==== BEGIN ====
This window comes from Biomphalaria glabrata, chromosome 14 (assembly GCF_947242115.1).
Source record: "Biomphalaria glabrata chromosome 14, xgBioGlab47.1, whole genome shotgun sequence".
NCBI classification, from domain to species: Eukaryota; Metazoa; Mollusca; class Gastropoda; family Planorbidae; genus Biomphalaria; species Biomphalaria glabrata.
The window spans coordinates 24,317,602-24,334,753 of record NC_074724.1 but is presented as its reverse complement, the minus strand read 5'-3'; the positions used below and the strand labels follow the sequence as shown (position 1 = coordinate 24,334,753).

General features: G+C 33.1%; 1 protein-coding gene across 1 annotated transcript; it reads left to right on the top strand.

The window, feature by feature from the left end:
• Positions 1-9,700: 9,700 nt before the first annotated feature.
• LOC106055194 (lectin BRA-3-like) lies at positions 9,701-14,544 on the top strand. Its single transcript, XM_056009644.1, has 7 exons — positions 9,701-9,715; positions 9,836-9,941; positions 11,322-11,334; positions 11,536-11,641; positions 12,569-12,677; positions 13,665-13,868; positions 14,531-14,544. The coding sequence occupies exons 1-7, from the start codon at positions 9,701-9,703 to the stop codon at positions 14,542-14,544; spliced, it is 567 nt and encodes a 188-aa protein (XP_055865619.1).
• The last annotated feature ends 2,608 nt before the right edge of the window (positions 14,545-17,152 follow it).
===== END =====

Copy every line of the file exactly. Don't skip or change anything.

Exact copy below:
This window comes from Biomphalaria glabrata, chromosome 14 (assembly GCF_947242115.1).
Source record: "Biomphalaria glabrata chromosome 14, xgBioGlab47.1, whole genome shotgun sequence".
NCBI classification, from domain to species: Eukaryota; Metazoa; Mollusca; class Gastropoda; family Planorbidae; genus Biomphalaria; species Biomphalaria glabrata.
The window spans coordinates 24,317,602-24,334,753 of record NC_074724.1 but is presented as its reverse complement, the minus strand read 5'-3'; the positions used below and the strand labels follow the sequence as shown (position 1 = coordinate 24,334,753).

General features: G+C 33.1%; 1 protein-coding gene across 1 annotated transcript; it reads left to right on the top strand.

The window, feature by feature from the left end:
• Positions 1-9,700: 9,700 nt before the first annotated feature.
• LOC106055194 (lectin BRA-3-like) lies at positions 9,701-14,544 on the top strand. Its single transcript, XM_056009644.1, has 7 exons — positions 9,701-9,715; positions 9,836-9,941; positions 11,322-11,334; positions 11,536-11,641; positions 12,569-12,677; positions 13,665-13,868; positions 14,531-14,544. The coding sequence occupies exons 1-7, from the start codon at positions 9,701-9,703 to the stop codon at positions 14,542-14,544; spliced, it is 567 nt and encodes a 188-aa protein (XP_055865619.1).
• The last annotated feature ends 2,608 nt before the right edge of the window (positions 14,545-17,152 follow it).